TIMO teams are not just about sending teams to reach out to people from another culture; the teams themselves come from different cultures. We asked two Tanzanian team members, Musa and Ema, to share their experience of TIMO.
What attracted you to be part of a TIMO team?
M: What attracted me to be a part of a TIMO team was the programme. It is about reaching out to people stage by stage until reaching the goal of sharing the gospel with them. E: TIMO works in a team setting, the twelve values of TIMO, and “living among those you serve”.
“The blessing of working cross-culturally is to finish the task and to obey the Great Commission of Jesus Christ.”
What do you see as the blessings of a cross-cultural TIMO team?
M: The blessing of working cross-culturally is to finish the task and to obey the Great Commission of Jesus Christ. This touches the heart of God, reaching the unreached. Communicating with people in their own language brings the blessing of understanding the Word of God in their own tongue. Working in a cross-cultural team means we can share our different gifts and perspectives. E: It is a blessing, especially when we differ in some cultural issues, as a team when we manage to cope with each other. It helps to live well with the culture that we serve. Cross-cultural TIMO team is good because every team member brings something from their culture to build up the team.
What are the challenges?
E: Misunderstanding of the other team member’s culture. M: The challenges are many!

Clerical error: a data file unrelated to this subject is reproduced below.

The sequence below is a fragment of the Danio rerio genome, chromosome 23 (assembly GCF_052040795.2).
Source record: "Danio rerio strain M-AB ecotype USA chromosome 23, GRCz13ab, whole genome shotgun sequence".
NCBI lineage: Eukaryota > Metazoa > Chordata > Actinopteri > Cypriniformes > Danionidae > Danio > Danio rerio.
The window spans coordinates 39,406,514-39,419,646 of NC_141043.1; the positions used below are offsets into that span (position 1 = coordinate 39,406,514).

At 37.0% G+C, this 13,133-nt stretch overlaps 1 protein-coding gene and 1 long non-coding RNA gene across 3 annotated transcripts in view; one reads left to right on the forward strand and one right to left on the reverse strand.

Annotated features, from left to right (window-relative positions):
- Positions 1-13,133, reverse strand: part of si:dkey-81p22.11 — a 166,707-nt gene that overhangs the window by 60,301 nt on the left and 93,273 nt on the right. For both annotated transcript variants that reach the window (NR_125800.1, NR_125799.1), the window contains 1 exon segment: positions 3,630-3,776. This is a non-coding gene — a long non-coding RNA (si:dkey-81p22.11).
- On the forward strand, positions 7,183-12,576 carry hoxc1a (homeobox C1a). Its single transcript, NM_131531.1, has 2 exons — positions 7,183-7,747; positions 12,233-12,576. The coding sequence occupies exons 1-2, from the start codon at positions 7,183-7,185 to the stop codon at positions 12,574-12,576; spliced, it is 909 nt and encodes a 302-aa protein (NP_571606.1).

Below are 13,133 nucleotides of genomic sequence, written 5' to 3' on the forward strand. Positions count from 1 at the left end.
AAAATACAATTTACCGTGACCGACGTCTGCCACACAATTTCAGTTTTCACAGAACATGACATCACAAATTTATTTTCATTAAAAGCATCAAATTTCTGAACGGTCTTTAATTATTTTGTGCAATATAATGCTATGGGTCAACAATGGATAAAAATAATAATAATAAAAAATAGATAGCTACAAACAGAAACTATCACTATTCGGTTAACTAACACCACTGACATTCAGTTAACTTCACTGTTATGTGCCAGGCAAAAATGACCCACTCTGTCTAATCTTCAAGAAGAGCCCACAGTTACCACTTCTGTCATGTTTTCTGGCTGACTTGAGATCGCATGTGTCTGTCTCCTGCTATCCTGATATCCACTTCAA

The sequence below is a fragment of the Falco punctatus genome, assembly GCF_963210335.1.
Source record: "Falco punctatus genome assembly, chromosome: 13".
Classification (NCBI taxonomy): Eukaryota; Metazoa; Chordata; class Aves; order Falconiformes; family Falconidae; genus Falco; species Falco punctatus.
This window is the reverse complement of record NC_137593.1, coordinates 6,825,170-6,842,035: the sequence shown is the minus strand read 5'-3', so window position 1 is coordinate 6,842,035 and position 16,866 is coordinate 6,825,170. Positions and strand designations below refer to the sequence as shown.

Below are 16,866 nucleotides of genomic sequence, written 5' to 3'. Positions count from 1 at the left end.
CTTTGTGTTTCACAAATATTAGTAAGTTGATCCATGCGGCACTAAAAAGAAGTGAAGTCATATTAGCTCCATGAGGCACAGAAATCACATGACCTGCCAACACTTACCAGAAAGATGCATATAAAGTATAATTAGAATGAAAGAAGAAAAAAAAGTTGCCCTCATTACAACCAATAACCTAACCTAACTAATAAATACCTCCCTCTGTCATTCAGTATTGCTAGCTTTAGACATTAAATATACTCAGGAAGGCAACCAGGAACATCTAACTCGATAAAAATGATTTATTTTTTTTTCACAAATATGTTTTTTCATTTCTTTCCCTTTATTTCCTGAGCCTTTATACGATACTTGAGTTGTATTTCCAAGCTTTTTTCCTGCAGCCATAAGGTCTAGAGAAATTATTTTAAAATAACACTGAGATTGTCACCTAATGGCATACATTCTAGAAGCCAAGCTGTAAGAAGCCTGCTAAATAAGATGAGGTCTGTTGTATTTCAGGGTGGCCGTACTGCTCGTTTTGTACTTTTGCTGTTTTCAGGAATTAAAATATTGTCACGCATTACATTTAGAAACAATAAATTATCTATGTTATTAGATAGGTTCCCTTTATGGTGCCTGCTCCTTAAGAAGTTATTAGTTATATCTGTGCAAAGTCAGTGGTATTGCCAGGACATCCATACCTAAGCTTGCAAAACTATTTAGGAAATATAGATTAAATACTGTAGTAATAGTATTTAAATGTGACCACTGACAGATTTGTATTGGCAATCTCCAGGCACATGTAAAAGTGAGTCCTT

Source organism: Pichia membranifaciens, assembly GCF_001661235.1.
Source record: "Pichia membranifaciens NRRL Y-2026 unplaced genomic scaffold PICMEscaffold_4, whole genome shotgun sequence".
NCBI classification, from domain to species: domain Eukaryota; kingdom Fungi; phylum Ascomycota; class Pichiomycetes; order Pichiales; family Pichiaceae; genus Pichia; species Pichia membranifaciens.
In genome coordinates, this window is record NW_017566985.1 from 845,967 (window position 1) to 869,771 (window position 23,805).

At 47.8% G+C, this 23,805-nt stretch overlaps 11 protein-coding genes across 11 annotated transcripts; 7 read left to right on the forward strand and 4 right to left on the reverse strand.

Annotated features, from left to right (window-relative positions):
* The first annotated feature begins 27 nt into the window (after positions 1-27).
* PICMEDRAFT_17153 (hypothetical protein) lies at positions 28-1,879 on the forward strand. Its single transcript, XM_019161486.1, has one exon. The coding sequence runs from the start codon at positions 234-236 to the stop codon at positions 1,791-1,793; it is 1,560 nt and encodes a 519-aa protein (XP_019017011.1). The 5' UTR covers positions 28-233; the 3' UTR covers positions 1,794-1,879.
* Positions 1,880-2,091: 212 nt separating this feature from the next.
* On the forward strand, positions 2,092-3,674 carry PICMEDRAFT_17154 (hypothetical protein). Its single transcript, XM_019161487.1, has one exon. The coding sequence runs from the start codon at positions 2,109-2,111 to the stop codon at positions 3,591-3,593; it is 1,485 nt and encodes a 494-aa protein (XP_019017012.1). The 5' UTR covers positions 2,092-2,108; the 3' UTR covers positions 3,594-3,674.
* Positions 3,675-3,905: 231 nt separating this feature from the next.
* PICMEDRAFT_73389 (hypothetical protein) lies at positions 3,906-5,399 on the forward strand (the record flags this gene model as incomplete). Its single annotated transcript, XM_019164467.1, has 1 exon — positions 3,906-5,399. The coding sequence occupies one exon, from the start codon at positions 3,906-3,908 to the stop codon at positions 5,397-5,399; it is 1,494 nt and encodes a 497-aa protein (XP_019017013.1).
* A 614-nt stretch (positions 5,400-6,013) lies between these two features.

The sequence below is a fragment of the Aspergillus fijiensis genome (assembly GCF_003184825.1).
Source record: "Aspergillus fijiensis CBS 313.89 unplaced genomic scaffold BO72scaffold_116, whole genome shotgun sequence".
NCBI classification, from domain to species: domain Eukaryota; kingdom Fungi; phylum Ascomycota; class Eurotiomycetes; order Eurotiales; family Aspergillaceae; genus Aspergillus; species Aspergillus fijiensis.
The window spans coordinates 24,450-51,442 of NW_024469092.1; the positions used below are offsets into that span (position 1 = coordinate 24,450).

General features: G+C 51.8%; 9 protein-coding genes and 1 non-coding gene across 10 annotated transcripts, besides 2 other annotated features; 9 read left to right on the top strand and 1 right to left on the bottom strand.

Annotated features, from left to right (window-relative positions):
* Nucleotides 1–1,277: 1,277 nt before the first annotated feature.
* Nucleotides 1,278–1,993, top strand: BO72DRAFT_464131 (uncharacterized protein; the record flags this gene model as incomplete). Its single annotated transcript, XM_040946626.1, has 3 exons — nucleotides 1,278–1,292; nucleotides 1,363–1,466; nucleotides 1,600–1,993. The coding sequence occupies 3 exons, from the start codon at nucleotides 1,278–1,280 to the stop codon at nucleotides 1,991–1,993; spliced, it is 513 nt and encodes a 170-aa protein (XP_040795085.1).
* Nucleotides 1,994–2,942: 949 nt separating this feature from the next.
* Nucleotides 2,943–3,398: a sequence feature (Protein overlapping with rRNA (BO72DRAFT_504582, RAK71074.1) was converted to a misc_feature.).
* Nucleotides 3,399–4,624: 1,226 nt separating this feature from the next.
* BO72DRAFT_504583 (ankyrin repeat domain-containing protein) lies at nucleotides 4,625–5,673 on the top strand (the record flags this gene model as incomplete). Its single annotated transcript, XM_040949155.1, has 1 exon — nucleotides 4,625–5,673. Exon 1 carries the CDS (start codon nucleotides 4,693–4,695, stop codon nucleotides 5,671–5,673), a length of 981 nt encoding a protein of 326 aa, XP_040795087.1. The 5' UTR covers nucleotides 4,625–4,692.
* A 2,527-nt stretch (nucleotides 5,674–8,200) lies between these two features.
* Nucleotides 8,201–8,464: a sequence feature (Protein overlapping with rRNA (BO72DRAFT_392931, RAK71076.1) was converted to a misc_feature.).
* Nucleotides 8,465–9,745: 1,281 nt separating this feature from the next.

- Different views and perspectives of the international team members.
- Many struggles with differences in the local culture, such as language, food, beliefs.
- The understanding of Africa Inland Church in Tanzania (AICT) about missionaries and also their support. Many people within the church have a view that missionaries come from the West; not from Africa. The church needs to learn its responsibility to its own missionaries.
What do you believe is the perception of those you minister amongst of a cross-cultural team?
M: The perception of the Alagwa towards us is an affectionate one. However, they see themselves as complete or perfect, according to their own traditions. Some people think that Tanzanian team members are just here to help the Westerners – maybe to clean their houses or to be their guides.
How would you describe the AICT’s current attitude to intentional church planting activity?
M: AICT has the same vision as AIM: to see Christ-centred churches amongst all African peoples. The AICT does church plant, but maybe needs to grow in the area of overseeing and discipling those churches. E: The AICT church is committed to support the people whom they have sent to work as missionaries. They are committed to pray, give financial support, train and visit. Yes, there are some challenges that the church is facing, just because there are many pastors who need support.